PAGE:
Malaria is caused by parasites transmitted by mosquito bite. The most dangerous form of malaria is malaria tropica. Left untreated, it is fatal in most cases....

Im Focus: A “cosmic snake” reveals the structure of remote galaxies

The formation of stars in distant galaxies is still largely unexplored. For the first time, astron-omers at the University of Geneva have now been able to closely observe a star system six billion light-years away. In doing so, they are confirming earlier simulations made by the University of Zurich. One special effect is made possible by the multiple reflections of images that run through the cosmos like a snake.

Today, astronomers have a pretty accurate idea of how stars were formed in the recent cosmic past. But do these laws also apply to older galaxies? For around a...

Im Focus: Visual intelligence is not the same as IQ

Just because someone is smart and well-motivated doesn't mean he or she can learn the visual skills needed to excel at tasks like matching fingerprints, interpreting medical X-rays, keeping track of aircraft on radar displays or forensic face matching.

That is the implication of a new study which shows for the first time that there is a broad range of differences in people's visual ability and that these...

Im Focus: Novel Nano-CT device creates high-resolution 3D-X-rays of tiny velvet worm legs

Computer Tomography (CT) is a standard procedure in hospitals, but so far, the technology has not been suitable for imaging extremely small objects. In PNAS, a team from the Technical University of Munich (TUM) describes a Nano-CT device that creates three-dimensional x-ray images at resolutions up to 100 nanometers. The first test application: Together with colleagues from the University of Kassel and Helmholtz-Zentrum Geesthacht the researchers analyzed the locomotory system of a velvet worm.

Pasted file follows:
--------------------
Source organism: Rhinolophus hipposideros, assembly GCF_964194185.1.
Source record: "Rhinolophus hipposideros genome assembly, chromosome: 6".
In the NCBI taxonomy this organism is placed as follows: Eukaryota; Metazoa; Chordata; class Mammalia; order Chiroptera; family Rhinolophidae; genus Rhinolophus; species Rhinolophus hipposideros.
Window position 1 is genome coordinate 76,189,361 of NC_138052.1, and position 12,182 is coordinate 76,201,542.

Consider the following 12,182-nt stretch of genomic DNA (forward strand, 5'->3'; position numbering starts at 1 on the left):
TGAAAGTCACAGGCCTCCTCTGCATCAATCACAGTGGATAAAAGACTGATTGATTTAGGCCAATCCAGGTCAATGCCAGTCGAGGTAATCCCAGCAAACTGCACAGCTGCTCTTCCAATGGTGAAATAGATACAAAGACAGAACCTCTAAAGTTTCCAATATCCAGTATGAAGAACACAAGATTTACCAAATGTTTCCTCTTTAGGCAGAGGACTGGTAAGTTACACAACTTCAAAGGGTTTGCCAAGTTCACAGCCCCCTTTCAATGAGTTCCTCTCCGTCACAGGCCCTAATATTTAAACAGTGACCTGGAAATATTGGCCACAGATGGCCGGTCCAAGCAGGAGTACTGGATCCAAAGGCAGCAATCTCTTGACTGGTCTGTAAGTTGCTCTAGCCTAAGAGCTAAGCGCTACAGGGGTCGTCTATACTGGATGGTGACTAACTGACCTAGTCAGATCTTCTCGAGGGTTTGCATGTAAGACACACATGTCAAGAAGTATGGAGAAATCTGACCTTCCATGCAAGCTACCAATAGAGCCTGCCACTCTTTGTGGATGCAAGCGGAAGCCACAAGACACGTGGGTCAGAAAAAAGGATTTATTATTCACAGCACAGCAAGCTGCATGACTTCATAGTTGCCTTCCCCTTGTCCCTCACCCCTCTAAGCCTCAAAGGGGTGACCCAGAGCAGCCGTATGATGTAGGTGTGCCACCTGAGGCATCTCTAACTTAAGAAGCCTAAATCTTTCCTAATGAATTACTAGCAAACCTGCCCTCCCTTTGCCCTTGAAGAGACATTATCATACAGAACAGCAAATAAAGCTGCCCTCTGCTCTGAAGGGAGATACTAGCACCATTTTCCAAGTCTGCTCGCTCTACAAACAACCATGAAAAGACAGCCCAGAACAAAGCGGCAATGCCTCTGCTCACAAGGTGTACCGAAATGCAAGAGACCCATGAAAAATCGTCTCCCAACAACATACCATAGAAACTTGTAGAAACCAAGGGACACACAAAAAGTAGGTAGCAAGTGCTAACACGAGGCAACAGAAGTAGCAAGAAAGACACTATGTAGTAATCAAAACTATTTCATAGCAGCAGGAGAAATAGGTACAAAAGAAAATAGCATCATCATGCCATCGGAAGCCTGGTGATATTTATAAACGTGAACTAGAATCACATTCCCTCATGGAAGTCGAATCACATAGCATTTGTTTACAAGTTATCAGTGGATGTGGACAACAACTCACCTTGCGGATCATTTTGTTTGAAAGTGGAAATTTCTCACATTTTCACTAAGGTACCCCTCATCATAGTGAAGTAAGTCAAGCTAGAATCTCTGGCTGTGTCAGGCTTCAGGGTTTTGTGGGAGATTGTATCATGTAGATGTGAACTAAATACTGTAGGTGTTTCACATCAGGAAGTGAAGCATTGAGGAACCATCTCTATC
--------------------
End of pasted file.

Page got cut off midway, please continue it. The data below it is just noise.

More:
During a CT analysis, the object under investigation is x-rayed and a detector measures the respective amount of radiation absorbed from various angles....

Im Focus: Researchers Develop Data Bus for Quantum Computer

The quantum world is fragile; error correction codes are needed to protect the information stored in a quantum object from the deteriorating effects of noise. Quantum physicists in Innsbruck have developed a protocol to pass quantum information between differently encoded building blocks of a future quantum computer, such as processors and memories. Scientists may use this protocol in the future to build a data bus for quantum computers. The researchers have published their work in the journal Nature Communications.

Future quantum computers will be able to solve problems where conventional computers fail today. We are still far away from any large-scale implementation,...

All Focus news of the innovation-report >>>

Anzeige

Anzeige

Event News

Ecology Across Borders: International conference brings together 1,500 ecologists

15.11.2017 | Event News

Road into laboratory: Users discuss biaxial fatigue-testing for car and truck wheel

15.11.2017 | Event News

#Berlin5GWeek: The right network for Industry 4.0

30.10.2017 | Event News

 
Latest News

Previous evidence of water on mars now identified as grainflows

21.11.2017 | Physics and Astronomy

NASA's James Webb Space Telescope completes final cryogenic testing

21.11.2017 | Physics and Astronomy

New catalyst controls activation of a carbon-hydrogen bond

21.11.2017 | Life Sciences

VideoLinks
B2B-VideoLinks
More VideoLinks >>>